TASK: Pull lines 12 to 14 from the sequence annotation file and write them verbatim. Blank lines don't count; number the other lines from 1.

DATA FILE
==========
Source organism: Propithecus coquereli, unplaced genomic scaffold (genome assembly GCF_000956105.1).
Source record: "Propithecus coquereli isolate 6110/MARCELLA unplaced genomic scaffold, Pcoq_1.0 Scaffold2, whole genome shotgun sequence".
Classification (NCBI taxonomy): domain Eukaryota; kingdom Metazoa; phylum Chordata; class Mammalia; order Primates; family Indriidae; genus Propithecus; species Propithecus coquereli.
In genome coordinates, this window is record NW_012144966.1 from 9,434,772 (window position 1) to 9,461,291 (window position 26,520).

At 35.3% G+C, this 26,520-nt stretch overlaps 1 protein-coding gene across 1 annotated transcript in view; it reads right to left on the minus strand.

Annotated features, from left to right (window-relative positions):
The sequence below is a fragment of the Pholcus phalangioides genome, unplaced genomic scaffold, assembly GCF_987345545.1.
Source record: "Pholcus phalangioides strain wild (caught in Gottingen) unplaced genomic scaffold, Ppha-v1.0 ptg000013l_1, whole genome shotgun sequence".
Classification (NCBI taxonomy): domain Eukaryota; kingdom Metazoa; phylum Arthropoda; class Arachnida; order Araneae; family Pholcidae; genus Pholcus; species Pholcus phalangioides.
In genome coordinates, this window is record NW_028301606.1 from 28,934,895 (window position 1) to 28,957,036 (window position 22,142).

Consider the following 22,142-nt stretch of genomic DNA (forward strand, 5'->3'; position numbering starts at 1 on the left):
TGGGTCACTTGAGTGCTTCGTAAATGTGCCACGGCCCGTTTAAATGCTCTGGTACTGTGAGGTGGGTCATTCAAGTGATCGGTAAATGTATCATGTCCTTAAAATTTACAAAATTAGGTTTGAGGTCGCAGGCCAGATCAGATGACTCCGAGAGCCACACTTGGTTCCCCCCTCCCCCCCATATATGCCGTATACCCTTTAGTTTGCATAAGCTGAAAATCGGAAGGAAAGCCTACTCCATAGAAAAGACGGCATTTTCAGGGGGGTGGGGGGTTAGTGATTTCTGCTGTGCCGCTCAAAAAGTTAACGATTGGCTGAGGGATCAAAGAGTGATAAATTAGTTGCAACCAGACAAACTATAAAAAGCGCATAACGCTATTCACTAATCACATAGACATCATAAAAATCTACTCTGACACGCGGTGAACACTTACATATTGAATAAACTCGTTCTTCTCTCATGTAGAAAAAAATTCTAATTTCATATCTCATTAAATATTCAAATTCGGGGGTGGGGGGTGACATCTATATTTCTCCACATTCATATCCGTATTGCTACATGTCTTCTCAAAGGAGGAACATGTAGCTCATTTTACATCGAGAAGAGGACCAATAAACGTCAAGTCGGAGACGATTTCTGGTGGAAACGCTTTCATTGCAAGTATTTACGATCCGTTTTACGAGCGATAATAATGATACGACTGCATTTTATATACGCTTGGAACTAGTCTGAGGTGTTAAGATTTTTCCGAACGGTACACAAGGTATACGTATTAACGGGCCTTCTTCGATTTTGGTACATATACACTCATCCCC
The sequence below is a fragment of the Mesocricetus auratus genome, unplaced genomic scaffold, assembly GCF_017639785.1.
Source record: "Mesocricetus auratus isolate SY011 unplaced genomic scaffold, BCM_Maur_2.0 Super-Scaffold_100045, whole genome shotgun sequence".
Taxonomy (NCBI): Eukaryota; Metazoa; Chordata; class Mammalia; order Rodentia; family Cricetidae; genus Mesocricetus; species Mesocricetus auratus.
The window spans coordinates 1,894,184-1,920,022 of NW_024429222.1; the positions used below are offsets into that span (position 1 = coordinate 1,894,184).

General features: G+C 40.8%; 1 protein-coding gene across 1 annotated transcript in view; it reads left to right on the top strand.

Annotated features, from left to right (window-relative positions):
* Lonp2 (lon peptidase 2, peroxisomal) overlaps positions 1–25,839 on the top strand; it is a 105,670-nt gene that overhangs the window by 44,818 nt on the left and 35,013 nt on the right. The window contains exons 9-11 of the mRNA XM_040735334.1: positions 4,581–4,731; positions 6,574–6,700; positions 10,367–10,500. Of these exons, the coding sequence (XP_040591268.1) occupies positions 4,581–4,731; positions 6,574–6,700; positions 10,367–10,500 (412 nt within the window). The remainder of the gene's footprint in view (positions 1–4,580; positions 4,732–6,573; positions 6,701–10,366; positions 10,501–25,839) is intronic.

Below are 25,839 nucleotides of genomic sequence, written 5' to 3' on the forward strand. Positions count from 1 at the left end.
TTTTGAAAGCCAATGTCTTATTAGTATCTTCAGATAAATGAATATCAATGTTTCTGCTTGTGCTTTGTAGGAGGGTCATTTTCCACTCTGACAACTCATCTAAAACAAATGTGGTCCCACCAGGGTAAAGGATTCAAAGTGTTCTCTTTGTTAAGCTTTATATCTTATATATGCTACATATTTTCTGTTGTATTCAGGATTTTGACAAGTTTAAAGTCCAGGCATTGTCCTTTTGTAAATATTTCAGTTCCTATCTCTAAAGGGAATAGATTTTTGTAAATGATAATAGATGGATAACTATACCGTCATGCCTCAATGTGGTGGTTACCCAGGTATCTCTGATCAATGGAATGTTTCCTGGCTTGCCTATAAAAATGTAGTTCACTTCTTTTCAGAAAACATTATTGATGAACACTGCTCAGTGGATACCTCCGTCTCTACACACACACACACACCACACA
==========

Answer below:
TGGGTCACTTGAGTGCTTCGTAAATGTGCCACGGCCCGTTTAAATGCTCTGGTACTGTGAGGTGGGTCATTCAAGTGATCGGTAAATGTATCATGTCCTTAAAATTTACAAAATTAGGTTTGAGGTCGCAGGCCAGATCAGATGACTCCGAGAGCCACACTTGGTTCCCCCCTCCCCCCCATATATGCCGTATACCCTTTAGTTTGCATAAGCTGAAAATCGGAAGGAAAGCCTACTCCATAGAAAAGACGGCATTTTCAGGGGGGTGGGGGGTTAGTGATTTCTGCTGTGCCGCTCAAAAAGTTAACGATTGGCTGAGGGATCAAAGAGTGATAAATTAGTTGCAACCAGACAAACTATAAAAAGCGCATAACGCTATTCACTAATCACATAGACATCATAAAAATCTACTCTGACACGCGGTGAACACTTACATATTGAATAAACTCGTTCTTCTCTCATGTAGAAAAAAATTCTAATTTCATATCTCATTAAATATTCAAATTCGGGGGTGGGGGGTGACATCTATATTTCTCCACATTCATATCCGTATTGCTACATGTCTTCTCAAAGGAGGAACATGTAGCTCATTTTACATCGAGAAGAGGACCAATAAACGTCAAGTCGGAGACGATTTCTGGTGGAAACGCTTTCATTGCAAGTATTTACGATCCGTTTTACGAGCGATAATAATGATACGACTGCATTTTATATACGCTTGGAACTAGTCTGAGGTGTTAAGATTTTTCCGAACGGTACACAAGGTATACGTATTAACGGGCCTTCTTCGATTTTGGTACATATACACTCATCCCC
The sequence below is a fragment of the Mesocricetus auratus genome, unplaced genomic scaffold, assembly GCF_017639785.1.
Source record: "Mesocricetus auratus isolate SY011 unplaced genomic scaffold, BCM_Maur_2.0 Super-Scaffold_100045, whole genome shotgun sequence".